This article extends Grahams investigations into the relations between ICTs and an intensifying, uneven global urbanization. Similar to his previous writings, Graham argues against naïve assumptions that the Internet means the disintegration of the real into cyberspace, the eminent democratization of information, or the dissolution of the city.
The first part of the paper explores the role ICTs play in an increasing polarization within cities between have’s with access to many infrastructure services (including ICTs) and have-not’s. These new “extremes of social and geographical unevenness” are considered within a broad context of social, political, economic, and cultural interconnections. Increased concentrations of wealth and power centered in key urban cities integrate well with a highly-privileged information economy.
The second part attempts to offer hope to this gloomy pronouncement. Though admittedly “weak, underfunded and fragmented,” grass-roots approaches to expand access, gain local control over content, and re-appropriate technology offer possible solutions. In the end, however, Graham holds deep ambivalence toward the potential for more equitable and democratic turns within the rapid advancement of ICTs.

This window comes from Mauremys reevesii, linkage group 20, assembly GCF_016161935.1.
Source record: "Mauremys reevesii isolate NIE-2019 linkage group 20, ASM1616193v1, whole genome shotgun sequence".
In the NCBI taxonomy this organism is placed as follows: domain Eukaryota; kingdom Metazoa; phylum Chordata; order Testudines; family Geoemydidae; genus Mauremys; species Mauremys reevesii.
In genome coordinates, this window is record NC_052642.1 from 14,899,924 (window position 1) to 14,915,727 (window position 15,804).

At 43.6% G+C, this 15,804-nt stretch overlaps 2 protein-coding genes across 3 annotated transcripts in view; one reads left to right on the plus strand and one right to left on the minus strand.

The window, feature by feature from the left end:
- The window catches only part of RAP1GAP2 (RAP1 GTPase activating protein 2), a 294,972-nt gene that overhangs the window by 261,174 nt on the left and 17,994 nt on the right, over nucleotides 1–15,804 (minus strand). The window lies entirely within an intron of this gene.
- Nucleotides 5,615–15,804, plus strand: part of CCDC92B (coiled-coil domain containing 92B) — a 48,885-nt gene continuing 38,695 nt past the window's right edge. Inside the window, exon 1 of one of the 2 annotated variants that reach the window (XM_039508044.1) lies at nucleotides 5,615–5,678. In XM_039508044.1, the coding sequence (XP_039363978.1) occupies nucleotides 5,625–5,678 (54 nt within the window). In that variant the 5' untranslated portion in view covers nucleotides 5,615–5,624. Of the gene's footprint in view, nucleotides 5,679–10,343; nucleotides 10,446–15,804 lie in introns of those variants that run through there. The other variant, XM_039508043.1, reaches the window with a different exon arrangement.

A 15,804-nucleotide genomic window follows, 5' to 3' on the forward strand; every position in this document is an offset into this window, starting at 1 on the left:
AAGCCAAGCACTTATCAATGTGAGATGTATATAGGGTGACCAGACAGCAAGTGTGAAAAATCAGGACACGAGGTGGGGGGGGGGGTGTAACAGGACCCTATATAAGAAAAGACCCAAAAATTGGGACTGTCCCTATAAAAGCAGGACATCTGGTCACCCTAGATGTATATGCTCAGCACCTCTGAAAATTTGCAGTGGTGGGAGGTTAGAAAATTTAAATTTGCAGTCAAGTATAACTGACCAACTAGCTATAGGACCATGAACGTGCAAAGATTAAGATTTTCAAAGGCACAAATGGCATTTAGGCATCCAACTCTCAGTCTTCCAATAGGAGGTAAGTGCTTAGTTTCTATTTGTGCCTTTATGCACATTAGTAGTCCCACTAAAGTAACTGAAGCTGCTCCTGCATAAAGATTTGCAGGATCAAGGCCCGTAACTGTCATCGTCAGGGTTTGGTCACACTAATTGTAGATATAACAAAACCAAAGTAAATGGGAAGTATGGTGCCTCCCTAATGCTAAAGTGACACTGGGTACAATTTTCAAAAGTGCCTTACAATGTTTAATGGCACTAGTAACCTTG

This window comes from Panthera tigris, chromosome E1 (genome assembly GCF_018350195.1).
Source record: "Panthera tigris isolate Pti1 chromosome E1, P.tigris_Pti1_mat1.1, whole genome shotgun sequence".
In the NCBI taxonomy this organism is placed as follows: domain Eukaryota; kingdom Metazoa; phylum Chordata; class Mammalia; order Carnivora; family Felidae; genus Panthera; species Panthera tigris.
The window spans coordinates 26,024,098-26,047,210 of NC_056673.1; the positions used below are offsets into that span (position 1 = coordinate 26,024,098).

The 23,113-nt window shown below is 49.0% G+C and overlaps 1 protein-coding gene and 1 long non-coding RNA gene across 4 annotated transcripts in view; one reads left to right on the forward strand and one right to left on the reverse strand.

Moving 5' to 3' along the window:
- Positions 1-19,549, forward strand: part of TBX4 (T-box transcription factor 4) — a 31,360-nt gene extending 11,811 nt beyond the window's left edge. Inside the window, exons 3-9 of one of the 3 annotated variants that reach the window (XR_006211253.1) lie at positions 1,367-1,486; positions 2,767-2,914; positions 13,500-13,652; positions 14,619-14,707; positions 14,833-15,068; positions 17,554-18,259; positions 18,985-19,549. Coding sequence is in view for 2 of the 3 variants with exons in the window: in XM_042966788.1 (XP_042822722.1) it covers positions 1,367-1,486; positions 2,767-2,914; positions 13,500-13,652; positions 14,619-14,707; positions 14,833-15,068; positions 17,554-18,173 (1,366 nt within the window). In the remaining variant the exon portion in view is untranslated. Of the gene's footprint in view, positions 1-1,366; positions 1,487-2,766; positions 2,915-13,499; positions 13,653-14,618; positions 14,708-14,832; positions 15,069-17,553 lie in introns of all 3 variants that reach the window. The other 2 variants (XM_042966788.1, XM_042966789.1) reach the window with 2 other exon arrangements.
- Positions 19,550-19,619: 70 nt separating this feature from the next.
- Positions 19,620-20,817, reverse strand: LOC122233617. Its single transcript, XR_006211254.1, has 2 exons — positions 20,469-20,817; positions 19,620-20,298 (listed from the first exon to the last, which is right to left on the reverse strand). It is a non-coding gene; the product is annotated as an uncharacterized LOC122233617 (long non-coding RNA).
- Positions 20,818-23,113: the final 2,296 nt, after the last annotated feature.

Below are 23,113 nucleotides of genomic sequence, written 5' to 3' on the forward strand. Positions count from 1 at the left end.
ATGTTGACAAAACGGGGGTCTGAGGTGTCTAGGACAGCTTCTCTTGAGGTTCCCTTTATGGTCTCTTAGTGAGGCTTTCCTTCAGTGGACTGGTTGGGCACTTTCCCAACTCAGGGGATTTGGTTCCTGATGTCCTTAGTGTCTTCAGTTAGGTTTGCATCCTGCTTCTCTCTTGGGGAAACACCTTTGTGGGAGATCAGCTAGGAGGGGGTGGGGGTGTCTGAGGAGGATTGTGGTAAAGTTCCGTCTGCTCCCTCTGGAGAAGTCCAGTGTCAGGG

While Graham appears to eschew technological determinism, in that the meaning of an ICT is always articulated within a particular context, ICTs at least are seen as facilitating the extension of power and the powerful, if not the source of extreme unevenness. What are the causal relations being asserted (either implicitly or explicitly) within this analysis? If ICTs do not play a causal role and are merely emerging alongside all other social/cultural/economic trends, then what’s the value of focusing on them?
If ICTs are implicated in the growth of a metropolitan, globally-connected elite economy, are they then not as equally implicated within the crises (and potential collapse) inherent within that economy? How do current events bolster or undermine Graham’s critique of ICTs and global urbanism?